3507(d), the Commission has submitted a copy of this proposed rule to 
OMB for its review and approval of this information collection. 
Interested persons are requested to send comments regarding the burden, 
estimates, or any other aspect of the information collection, including 
suggestions for reducing the burden: (1) Directly to the Office of 
Information and Regulatory Affairs, OMB, Attn: Desk Officer for the 
National Indian Gaming Commission, 725 17th Street NW., Washington, DC 
20503; and (2) to Penny J. Coleman, Acting General Counsel, National 
Indian Gaming Commission, 1441 L Street, NW., Suite 9100, Washington, 
DC 20005 or via fax (202) 632-7066 (not a toll-free number) or via e-
mail at licensing_regulations@nigc.gov. Comments are due November 19,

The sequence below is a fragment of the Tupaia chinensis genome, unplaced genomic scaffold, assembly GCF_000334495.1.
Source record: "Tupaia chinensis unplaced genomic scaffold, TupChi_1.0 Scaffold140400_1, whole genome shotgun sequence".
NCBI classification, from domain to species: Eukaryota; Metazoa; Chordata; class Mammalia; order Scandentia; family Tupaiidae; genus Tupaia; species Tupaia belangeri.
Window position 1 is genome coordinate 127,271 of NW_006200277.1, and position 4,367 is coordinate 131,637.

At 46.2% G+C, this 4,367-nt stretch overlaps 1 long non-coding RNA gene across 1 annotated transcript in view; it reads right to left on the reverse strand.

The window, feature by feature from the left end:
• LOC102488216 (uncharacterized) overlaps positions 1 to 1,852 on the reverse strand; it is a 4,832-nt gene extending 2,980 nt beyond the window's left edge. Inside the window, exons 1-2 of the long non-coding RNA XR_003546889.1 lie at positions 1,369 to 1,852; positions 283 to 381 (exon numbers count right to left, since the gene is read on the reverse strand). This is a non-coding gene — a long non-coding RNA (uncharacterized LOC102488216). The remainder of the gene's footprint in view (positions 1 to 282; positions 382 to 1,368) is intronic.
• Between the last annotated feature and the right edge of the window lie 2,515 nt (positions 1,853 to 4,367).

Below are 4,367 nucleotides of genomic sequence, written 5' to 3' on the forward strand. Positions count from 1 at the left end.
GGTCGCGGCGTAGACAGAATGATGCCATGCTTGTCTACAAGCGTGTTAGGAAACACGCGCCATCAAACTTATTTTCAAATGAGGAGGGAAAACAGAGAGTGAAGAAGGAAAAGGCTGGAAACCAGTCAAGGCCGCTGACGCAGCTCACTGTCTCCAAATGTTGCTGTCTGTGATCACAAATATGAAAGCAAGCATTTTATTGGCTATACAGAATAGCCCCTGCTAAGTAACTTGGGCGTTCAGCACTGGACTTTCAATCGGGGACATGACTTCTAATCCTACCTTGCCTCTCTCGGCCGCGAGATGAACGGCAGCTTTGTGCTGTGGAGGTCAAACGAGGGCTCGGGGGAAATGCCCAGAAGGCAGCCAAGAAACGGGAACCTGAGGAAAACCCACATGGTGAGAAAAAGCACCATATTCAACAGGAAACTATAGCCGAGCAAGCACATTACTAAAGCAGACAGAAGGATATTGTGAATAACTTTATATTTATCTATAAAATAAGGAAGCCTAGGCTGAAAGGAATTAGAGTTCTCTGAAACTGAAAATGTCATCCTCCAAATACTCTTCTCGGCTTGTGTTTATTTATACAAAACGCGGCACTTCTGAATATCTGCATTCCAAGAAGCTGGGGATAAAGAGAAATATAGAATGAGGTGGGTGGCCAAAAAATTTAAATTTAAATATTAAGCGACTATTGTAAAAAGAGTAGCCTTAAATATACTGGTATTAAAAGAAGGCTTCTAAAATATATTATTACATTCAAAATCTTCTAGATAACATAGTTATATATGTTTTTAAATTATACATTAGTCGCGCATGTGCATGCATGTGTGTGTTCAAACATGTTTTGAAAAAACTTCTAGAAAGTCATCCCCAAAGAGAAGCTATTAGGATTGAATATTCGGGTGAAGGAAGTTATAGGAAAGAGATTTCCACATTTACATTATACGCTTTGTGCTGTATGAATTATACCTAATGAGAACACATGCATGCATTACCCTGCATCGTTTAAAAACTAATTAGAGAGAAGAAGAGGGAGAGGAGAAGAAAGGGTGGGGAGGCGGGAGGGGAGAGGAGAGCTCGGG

2007.

List of Subjects in 25 CFR Parts 502, 522, 559, and 573

    Gambling, Indians--lands, Indians--tribal government, Reporting and 
recordkeeping requirements.

Text of the Proposed Rules

    For the reasons set forth in the preamble, the Commission proposes 
to amend its regulations at 25 CFR Chapter III as follows:

PART 502--DEFINITIONS OF THIS CHAPTER

    1. The authority citation for part 502 continues to read as 
follows:

    Authority: 25 U.S.C. 2701 et seq.

    2. Add new Sec.  502.22 to read as follows:


Sec.  502.22  Construction and maintenance of the gaming facility, and 
the operation of that gaming is conducted in a manner which adequately 
protects the environment and the public health and safety.

    Construction and maintenance of the gaming facility, and the 
operation of that gaming is conducted in a manner which adequately 
protects the environment and the public health and safety means a tribe 
has identified and enforces laws, resolutions, codes, policies or 
procedures applicable to each gaming place, facility or location that 
protect the environment and the public health and safety, including 
standards negotiated under a tribal-state compact. Laws, resolutions,